13 Jan 2020

An Unconventional Route Into STEM


My root into STEM was a little unconventional. I come from a hugely artistic background: my mum used to be a photographer, my dad is a photographer, my brother is in art school, my grandfather was a famous French painter and my other grandfather was a famous 60’s photographer… the list goes on. I went through alternative Steiner education when I was younger, which really cultivates creativity and only brushes over STEM subjects. However, when I went to secondary school I realised that maths and science just clicked in my brain. In year 11 we started studying astronomy in physics and I found it completely fascinating and later chose to do maths, chemistry, physics and Latin for a level. Now I’m in year 13, having applied to university to study physics. I have two offers already and interviews at Cambridge and Imperial coming up. I’m indescribably excited to go into physics and study it at a higher level, because of how much the physical sciences open your mind to the complexity of the world and universe around us.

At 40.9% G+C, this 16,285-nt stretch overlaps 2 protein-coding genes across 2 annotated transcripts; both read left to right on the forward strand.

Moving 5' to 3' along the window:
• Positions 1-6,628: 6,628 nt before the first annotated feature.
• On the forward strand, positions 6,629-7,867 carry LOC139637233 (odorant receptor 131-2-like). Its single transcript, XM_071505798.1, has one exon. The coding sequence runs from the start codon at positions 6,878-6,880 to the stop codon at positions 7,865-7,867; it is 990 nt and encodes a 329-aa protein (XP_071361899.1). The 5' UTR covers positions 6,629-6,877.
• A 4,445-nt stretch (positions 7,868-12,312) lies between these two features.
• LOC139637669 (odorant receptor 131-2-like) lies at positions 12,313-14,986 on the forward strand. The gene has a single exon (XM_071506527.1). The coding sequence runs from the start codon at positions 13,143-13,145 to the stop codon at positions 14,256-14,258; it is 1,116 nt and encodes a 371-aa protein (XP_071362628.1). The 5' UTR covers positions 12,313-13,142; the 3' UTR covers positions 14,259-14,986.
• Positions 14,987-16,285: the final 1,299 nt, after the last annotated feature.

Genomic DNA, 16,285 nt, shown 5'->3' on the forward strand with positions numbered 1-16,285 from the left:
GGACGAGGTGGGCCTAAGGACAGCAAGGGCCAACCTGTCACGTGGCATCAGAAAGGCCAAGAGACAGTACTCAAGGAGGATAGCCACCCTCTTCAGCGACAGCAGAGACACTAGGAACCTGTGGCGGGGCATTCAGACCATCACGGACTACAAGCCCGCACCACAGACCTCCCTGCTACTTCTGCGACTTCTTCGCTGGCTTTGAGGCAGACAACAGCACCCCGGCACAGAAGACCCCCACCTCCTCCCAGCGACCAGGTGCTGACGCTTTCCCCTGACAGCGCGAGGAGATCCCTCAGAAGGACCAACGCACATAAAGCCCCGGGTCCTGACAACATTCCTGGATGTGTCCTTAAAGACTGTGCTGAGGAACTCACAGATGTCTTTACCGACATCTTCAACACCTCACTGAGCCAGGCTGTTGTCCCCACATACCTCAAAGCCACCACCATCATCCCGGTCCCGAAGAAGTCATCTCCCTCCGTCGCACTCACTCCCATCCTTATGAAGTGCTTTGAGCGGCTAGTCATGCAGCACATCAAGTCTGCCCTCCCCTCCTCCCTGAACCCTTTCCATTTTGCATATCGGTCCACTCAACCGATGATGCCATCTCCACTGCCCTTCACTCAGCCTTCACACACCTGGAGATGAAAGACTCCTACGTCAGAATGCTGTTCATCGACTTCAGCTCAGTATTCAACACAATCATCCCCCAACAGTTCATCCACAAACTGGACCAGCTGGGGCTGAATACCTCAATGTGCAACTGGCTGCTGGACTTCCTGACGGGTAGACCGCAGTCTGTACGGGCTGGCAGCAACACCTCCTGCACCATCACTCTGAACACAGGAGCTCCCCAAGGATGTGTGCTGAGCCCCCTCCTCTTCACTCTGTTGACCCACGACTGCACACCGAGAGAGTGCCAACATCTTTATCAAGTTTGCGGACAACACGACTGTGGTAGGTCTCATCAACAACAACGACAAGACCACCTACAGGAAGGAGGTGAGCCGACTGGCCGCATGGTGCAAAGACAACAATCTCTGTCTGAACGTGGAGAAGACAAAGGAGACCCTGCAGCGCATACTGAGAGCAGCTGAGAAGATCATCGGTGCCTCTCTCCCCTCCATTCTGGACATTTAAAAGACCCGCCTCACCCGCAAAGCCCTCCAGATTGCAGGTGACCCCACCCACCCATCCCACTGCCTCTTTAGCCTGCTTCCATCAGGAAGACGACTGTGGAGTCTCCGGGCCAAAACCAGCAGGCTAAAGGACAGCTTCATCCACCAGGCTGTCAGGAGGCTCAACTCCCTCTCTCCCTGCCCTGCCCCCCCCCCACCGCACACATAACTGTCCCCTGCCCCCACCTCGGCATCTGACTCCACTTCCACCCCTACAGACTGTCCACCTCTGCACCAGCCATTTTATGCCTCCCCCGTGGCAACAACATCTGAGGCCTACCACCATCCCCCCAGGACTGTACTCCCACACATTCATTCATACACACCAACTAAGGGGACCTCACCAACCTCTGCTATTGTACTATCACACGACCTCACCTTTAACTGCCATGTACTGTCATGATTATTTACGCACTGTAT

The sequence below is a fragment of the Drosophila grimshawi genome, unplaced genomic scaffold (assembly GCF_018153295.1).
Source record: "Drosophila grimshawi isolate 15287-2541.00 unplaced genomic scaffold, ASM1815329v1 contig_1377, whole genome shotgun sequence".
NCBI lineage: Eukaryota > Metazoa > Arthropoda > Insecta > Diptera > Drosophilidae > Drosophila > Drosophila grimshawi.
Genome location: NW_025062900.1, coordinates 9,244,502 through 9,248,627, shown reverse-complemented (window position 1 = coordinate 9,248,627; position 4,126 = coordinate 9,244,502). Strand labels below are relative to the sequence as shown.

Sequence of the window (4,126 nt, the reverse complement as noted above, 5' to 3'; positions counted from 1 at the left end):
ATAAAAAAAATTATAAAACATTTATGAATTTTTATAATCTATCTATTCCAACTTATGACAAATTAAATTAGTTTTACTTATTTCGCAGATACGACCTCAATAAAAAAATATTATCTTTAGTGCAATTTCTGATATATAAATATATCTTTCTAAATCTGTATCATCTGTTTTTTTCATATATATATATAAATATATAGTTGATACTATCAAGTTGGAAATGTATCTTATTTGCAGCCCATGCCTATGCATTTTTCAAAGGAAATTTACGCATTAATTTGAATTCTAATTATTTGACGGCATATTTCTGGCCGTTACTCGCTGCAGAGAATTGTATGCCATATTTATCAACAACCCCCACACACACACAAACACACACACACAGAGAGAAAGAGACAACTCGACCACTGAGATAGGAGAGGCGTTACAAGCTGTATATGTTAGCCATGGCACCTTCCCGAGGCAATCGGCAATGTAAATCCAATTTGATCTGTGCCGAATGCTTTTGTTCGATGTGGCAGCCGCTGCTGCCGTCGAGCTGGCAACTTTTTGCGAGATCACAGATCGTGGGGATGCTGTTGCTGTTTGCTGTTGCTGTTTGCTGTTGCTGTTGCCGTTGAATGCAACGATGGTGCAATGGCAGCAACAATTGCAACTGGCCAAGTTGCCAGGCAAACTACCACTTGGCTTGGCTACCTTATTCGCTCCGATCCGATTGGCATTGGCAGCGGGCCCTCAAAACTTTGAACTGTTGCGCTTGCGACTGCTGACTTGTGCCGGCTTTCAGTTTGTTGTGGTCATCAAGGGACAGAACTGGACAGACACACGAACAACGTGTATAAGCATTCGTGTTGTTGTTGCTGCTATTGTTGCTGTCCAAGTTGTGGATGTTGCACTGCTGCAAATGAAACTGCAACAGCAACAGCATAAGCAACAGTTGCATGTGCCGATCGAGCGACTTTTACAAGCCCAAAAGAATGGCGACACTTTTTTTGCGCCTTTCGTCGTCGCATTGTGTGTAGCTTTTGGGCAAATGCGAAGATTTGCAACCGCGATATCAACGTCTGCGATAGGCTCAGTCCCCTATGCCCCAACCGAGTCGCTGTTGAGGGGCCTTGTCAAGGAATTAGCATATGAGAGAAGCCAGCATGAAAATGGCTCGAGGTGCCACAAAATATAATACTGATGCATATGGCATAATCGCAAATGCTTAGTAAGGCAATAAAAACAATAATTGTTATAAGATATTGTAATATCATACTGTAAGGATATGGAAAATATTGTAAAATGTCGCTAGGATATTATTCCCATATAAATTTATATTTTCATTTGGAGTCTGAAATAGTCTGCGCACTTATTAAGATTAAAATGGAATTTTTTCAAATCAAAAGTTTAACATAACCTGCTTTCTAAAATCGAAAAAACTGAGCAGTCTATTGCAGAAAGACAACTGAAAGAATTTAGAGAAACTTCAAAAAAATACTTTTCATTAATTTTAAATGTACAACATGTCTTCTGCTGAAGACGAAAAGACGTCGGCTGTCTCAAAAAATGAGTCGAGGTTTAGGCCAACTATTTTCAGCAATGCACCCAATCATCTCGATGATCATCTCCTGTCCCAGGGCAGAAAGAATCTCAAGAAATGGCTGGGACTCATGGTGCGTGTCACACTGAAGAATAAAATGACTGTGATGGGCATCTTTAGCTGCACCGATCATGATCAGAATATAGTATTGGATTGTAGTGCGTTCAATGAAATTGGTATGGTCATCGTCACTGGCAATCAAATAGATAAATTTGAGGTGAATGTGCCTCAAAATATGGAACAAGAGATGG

My ideal career is undecided as of yet. I think one of the greatest things about physics, and science in general, is how many doors become open to you. I would love to use my physics degree for entrepreneurship, working in things like climate change mitigation. In the summer I worked with a professor at Imperial working on projects to combat climate change, and I completely fell in love with it. Working in a team trying to address real-world problems was amazing. So we’ll see what happens next…

My advice to girls considering STEM is to enjoy it and not be afraid. A-levels are hard, and no doubt uni is harder, and that means sometimes, whilst drowning in revision and trying to understand thermodynamics, you forget how much you love science or what you are working towards; always remember why you chose this path and it will become easier. My other piece of advice would be to become your own role model. I read tonnes of physics books and it can be incredibly disheartening when every physicist mentioned is a man. It is undeniable that there is still a gender bias in these fields and women are still having their work stolen or under-appreciated. For me, it helps to remember that I can be one of the women who will change that.

This article was written by Stemette, Isadora.

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